Nothing is more frustrating than when we’re forced to do something we don’t like over and over again, especially if we’re not that good at it. For a child with special needs, who might experience frustration quicker than other children, simple tasks can become a nightmare. To help your child feel strong and capable, explore activities that they enjoy. Does your child love to draw? Sit down with them and color the pictures they draw for you, letting them know how great the drawing looks. Is listening to music something that soothes your child? Play the songs in your child’s playlist and listen with them, commenting on their good taste in songs. Engaging your child in activities they enjoy lets them know they aren’t lost in the shuffle of the world, and that their preferences and likes really do matter.
4. Provide them with small responsibilities.
Giving your child with special needs a task you know they can easily complete helps to build their confidence. They will be able to experience the feeling of a job well done and marvel at their accomplishments, which also gives you a chance to use positive reinforcement. Words like, “Great job!” or “Way to go!” can elicit a smile of approval from your child. Just remember to keep the tasks within their limitations to avoid undue frustrations and tension that might arise from them not being able to complete the responsibility without parental assistance.
5. Engage in activities that celebrate their special needs.
Much like small responsibilities and personalized attention, finding activities they love to do while celebrating their special needs helps a child feel good about their accomplishments. Outside support groups for children with special needs know just what your child needs in order to build confidence, and finding other children that have similar limitations can provide a safe, structured environment in which your child is just another one of the crowd. Peer acceptance can go a long way towards increasing feelings of self-esteem. Check with your local family support office to see if they can point you in the direction of a group your child can join or perhaps involvement in your local community.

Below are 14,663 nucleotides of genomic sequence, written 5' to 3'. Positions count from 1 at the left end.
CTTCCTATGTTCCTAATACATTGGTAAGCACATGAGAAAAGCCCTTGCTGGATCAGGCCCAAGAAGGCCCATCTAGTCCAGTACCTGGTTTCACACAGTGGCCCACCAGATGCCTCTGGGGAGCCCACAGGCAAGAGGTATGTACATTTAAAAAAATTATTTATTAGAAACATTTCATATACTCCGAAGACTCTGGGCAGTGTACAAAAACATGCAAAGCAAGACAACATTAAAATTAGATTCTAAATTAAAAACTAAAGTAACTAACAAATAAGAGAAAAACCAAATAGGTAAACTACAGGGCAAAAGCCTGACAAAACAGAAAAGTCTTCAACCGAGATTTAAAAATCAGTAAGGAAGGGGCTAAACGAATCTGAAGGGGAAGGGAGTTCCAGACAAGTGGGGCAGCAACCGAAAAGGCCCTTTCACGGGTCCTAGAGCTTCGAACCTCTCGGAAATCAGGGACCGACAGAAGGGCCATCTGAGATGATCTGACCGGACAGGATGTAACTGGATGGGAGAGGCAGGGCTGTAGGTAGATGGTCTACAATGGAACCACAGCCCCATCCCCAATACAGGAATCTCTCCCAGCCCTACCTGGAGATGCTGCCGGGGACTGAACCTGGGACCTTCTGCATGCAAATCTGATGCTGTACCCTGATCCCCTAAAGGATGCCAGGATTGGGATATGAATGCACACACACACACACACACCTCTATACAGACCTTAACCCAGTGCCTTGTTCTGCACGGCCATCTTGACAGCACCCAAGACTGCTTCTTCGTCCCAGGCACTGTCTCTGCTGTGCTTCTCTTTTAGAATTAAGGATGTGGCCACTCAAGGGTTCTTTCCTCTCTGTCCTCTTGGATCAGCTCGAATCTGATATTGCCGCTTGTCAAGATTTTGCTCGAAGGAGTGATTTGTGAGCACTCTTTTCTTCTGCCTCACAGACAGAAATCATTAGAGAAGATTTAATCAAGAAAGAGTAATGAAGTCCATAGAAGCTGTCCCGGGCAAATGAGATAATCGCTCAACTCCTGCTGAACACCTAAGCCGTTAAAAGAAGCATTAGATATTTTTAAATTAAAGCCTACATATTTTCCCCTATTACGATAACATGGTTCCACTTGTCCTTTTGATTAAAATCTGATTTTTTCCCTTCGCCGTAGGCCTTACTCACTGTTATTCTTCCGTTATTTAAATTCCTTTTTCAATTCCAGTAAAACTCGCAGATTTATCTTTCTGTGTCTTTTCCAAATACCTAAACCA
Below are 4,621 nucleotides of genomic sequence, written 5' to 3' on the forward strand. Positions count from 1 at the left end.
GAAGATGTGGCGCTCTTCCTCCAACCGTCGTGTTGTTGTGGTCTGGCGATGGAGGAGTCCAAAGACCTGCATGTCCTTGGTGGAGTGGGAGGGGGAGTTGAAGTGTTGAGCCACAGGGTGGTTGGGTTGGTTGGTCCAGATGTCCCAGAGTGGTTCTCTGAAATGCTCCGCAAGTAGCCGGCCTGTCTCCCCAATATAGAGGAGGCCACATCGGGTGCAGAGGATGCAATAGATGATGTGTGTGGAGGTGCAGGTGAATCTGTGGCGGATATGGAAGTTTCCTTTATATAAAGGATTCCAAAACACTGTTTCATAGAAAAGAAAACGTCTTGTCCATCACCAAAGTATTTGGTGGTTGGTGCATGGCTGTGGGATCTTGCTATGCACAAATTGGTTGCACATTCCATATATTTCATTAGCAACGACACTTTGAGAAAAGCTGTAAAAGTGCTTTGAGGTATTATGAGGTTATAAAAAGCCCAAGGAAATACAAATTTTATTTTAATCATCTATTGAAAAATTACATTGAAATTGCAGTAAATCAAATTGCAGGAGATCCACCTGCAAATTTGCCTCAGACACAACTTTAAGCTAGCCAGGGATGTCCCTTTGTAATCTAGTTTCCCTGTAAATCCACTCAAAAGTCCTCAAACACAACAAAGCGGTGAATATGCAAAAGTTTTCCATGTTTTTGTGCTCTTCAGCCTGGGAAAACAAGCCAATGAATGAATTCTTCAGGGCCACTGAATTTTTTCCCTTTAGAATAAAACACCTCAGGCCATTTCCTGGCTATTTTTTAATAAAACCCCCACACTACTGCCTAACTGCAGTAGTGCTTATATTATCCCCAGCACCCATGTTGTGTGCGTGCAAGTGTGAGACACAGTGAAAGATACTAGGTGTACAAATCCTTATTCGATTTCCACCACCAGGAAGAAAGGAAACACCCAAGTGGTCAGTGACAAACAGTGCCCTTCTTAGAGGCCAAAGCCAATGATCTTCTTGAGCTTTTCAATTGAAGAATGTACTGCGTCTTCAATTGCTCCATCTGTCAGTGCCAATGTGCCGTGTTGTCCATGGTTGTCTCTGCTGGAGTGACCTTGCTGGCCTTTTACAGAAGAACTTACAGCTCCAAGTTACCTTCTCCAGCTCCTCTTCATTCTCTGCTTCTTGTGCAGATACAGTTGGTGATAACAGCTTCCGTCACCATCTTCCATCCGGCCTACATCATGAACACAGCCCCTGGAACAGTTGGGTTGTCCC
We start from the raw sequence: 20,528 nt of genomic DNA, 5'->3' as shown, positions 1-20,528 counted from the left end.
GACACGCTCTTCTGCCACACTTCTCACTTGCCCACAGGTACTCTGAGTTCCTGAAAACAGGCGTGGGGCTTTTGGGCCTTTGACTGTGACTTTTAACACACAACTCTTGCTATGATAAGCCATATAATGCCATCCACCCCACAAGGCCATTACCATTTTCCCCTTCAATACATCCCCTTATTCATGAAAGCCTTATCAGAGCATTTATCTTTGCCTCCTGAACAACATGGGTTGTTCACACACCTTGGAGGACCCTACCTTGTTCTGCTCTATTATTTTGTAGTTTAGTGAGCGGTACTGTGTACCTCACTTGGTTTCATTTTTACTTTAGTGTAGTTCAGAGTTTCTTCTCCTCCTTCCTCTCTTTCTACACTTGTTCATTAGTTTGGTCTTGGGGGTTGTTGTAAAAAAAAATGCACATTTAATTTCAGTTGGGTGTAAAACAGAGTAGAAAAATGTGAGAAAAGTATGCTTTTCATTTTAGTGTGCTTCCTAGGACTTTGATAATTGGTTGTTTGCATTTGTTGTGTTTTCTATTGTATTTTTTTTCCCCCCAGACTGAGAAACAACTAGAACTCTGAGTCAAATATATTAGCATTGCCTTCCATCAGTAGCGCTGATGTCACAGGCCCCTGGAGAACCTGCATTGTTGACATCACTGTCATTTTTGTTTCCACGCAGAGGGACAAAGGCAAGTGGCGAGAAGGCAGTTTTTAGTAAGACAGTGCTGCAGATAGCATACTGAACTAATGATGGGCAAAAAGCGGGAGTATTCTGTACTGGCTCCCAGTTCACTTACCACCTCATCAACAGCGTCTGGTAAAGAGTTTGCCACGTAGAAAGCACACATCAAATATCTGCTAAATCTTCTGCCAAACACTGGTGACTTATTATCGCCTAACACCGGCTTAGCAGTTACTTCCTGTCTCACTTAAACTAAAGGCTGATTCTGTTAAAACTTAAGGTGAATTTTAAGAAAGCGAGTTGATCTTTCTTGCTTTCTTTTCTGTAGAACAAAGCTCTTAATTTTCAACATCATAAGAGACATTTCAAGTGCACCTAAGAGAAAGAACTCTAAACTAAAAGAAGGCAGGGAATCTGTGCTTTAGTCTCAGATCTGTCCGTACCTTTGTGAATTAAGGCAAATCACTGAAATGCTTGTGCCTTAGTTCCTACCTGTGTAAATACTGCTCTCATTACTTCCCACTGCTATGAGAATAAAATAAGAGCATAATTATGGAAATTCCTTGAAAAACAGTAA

Focusing on a child’s talents, instead of dwelling on what they can’t do, enforces the positive message that you believe in their abilities and want to see them succeed. Giving them the assistance they need to build basic skills increases self-worth, self-esteem, confidence and value in their own abilities. And who doesn’t need a healthy dose of encouragement in their life from time to time?
As part of our ongoing effort to see children with special needs reach their educational goals, Special Education Resource is working hard to provide you with information designed to assist you in making informed decisions about your child’s success. Parenting a child with special needs can be difficult, and you might feel alone at times, which is why we created this company. Our specially trained tutors can offer your child supplemental learning and individualized lesson plans that are tailored to your child’s special abilities and unique learning style; indeed, we want to teach in the manner your child will learn best, whatever that might be. A free consultation can help answer the mountain of questions you may have along with offer more specific guidance for you and your child.